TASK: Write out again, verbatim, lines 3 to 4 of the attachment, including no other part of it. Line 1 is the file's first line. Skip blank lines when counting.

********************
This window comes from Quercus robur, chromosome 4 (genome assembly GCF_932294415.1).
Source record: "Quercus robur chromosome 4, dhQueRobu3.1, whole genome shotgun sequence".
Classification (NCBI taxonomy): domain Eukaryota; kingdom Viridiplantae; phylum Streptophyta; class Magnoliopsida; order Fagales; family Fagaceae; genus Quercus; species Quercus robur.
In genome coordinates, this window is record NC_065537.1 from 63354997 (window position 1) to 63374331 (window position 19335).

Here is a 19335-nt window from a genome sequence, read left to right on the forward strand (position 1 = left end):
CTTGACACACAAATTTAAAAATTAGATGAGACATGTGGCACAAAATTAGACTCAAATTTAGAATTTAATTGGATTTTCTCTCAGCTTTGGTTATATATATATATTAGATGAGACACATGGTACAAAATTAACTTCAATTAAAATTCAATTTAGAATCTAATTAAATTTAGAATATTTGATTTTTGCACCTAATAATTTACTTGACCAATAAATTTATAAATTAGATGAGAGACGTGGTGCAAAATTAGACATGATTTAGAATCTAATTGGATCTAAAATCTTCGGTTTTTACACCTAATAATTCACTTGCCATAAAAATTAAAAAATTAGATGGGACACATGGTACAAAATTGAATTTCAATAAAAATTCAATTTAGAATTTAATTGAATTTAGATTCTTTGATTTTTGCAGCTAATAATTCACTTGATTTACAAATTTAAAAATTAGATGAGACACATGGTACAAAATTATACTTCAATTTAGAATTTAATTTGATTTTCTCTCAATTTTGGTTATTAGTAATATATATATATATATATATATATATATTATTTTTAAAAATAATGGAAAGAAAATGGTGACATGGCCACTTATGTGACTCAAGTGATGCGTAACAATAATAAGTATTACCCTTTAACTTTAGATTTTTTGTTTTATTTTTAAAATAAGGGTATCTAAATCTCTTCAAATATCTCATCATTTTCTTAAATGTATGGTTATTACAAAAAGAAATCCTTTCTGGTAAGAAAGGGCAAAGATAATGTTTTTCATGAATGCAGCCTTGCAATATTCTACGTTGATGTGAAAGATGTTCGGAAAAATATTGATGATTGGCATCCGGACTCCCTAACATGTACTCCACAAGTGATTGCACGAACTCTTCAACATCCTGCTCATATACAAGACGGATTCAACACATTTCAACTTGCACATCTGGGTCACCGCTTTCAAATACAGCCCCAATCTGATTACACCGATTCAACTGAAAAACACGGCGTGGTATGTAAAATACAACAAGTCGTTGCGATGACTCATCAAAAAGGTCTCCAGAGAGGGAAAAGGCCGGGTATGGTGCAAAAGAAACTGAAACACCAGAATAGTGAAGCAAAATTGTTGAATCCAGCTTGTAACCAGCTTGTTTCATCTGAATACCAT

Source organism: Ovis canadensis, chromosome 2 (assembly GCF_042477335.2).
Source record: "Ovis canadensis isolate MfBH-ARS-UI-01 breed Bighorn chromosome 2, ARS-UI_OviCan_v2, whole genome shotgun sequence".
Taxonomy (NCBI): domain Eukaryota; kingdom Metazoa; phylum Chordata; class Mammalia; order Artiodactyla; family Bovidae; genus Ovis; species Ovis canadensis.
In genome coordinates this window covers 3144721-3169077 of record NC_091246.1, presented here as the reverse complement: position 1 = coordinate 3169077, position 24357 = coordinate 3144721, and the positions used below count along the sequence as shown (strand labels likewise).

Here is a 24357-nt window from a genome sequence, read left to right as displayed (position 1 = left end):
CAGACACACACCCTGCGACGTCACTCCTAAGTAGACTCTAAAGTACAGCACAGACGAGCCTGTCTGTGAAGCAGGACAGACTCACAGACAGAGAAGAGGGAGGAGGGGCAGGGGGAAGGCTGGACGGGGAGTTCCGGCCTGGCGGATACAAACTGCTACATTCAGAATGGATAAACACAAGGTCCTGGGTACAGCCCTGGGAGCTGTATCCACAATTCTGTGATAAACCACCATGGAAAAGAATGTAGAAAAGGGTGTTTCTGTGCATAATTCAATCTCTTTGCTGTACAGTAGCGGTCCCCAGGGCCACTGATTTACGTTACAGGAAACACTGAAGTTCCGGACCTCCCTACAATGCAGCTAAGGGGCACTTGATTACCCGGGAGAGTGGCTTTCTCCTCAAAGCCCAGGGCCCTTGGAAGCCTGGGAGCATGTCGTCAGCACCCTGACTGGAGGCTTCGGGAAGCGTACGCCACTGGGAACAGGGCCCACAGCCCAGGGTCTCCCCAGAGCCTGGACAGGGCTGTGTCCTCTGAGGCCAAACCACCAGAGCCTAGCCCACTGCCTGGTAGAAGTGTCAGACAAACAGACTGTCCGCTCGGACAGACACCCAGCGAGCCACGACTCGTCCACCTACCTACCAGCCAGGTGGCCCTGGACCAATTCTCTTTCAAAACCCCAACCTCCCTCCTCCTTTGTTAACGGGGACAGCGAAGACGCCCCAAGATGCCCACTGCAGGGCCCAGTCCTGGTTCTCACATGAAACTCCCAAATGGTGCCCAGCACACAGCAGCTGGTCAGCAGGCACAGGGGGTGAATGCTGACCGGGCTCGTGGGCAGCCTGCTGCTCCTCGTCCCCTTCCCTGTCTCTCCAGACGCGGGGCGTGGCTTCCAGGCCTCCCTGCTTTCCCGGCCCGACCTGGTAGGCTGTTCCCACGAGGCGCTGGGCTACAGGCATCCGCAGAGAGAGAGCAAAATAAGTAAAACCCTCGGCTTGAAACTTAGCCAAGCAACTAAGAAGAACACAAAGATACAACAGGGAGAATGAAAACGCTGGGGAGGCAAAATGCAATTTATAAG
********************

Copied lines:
Classification (NCBI taxonomy): domain Eukaryota; kingdom Viridiplantae; phylum Streptophyta; class Magnoliopsida; order Fagales; family Fagaceae; genus Quercus; species Quercus robur.
In genome coordinates, this window is record NC_065537.1 from 63354997 (window position 1) to 63374331 (window position 19335).